I’ve been attending writing critique groups for a few years now, most notably the North Seattle SciFi and Fantasy Writers group, and another less formal group at the Couth Buzzard bookstore. While this by no means makes me an expert in critiquing, my observations may be valuable to at least some people.
A number of good articles are floating around out there on getting critiques (Get a Good Critique: 8 Tips for Prepared, Receptive Writers) and giving critiques (Give a Good Critique: 10 Tips for Helpful Writing Feedback.) I recommend reading them.
(Warning: this may be a little ranty.)
Don’t Point Out Every Flaw
One nice thing I learned is that I don’t need to find every flaw or issue in someones piece. A critique group ‘croudsources’ feedback. If I don’t find something, someone else will, and ultimately, the writer will get a wide range of comments.
Not that I don’t try to be thorough. I do…to a point. If I were to point out too many issues, I run the risk of nitpicking, which is certainly rough on the author.
Of course, if your group is small, especially if you have only one critique partner, it’s important to be thorough. It’s also important to have a strong relationship that can weather criticism.
The Deadly Memoir
I’ll be blunt. If you’re writing a memoir, don’t take part in critique groups. Just don’t. It’s nearly impossible to separate the writing from the author when critiquing a memoir. The authors often write these pieces as a form of self-therapy. They lay themselves bare. Emotional armor is torn down. Boundaries fade. And any feedback can cut right through someone’s very identity.
In one of my earlier critique groups, about 60% of the works were memoirs, or strayed awfully close to memoir. This had a significant impact on the usefulness of the group over time; feedback on core plot, characterization, and structure faded, even for those pieces that were not memoir. People simply weren’t willing to give or take feedback for fear that it might be taken personally.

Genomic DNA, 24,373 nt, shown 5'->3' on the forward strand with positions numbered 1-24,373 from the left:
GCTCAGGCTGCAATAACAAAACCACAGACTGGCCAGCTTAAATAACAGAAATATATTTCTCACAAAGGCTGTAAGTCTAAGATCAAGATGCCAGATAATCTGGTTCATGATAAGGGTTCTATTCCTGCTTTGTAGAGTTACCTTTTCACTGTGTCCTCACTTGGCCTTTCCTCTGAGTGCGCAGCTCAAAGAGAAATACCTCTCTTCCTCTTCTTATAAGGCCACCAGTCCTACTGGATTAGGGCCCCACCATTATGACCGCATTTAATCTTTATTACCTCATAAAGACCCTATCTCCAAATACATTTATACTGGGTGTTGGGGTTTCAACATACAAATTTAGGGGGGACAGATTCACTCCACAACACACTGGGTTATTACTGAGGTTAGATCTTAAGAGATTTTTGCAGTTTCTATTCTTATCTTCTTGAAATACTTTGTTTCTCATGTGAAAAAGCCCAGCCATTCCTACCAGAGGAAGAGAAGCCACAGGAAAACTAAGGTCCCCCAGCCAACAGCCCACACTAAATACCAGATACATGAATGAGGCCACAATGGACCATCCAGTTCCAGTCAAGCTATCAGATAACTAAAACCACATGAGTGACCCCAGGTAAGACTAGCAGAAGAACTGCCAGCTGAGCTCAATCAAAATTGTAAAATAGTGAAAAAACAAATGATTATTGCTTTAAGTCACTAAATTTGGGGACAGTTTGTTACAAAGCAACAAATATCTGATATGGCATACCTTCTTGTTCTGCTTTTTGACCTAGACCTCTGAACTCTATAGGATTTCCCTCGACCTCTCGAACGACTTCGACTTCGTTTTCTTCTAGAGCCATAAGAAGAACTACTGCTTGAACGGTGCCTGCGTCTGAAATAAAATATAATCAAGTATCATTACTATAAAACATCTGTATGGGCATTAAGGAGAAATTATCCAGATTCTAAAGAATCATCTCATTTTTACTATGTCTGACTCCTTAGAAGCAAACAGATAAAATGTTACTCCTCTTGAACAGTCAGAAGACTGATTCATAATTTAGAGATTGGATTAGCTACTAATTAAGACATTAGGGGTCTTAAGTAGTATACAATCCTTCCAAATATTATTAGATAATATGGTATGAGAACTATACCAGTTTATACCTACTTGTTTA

The group eventually died.
A critique group is not an emotional support group, and your peers are not your therapists.
Assumptions Grind My Gears
Okay, maybe “Grind My Gears” is a bit strong, but I do cringe a bit when someone makes assumptions about why I did something. Those assumptions more often than not are about what I know or don’t know, or what experience I have. And they’re often wrong.
What the hell am I talking about?
Please…don’t assume someone’s a junior writer and treat them as such. Typos, misspellings, bad habits, stylistic choices, and creative liberties with convention don’t automatically mean someone is junior.
Those things ONLY mean that the given piece may be an early draft, or the author has a different, very valid style.
Unless they’ve told you their level of experience, you risk awkward encounters if you make those assumptions. Case in point: I saw someone assume an award-winning, published author was a beginner. Cringe.
Being told you’re junior can indicate a lack of respect for your experience. Ouch.
Also, don’t assume level of knowledge about a given subject matter. I recently had someone educate me on the physics of electricity based on some liberties I took. (I was relying on suspension of disbelief due to magic.) In reality, I’ve a degree in electrical engineering from Carnegie Mellon. I know something about the physics of electricity. (Thank you to said person for being gracious enough to let me use this as an example.)
Remember, the goal is to critique the piece, not to critique the author.
If you do want to provide educational material, do it with humility. Say “This is my understanding of how x is” and not “You’re wrong, this is how x is.”
This said, I’ve found critique groups incredibly valuable. The current one I attend, NSSFFW has been fantastic. I’ve had my bad habits laid out before me, and I’ve honed my strengths.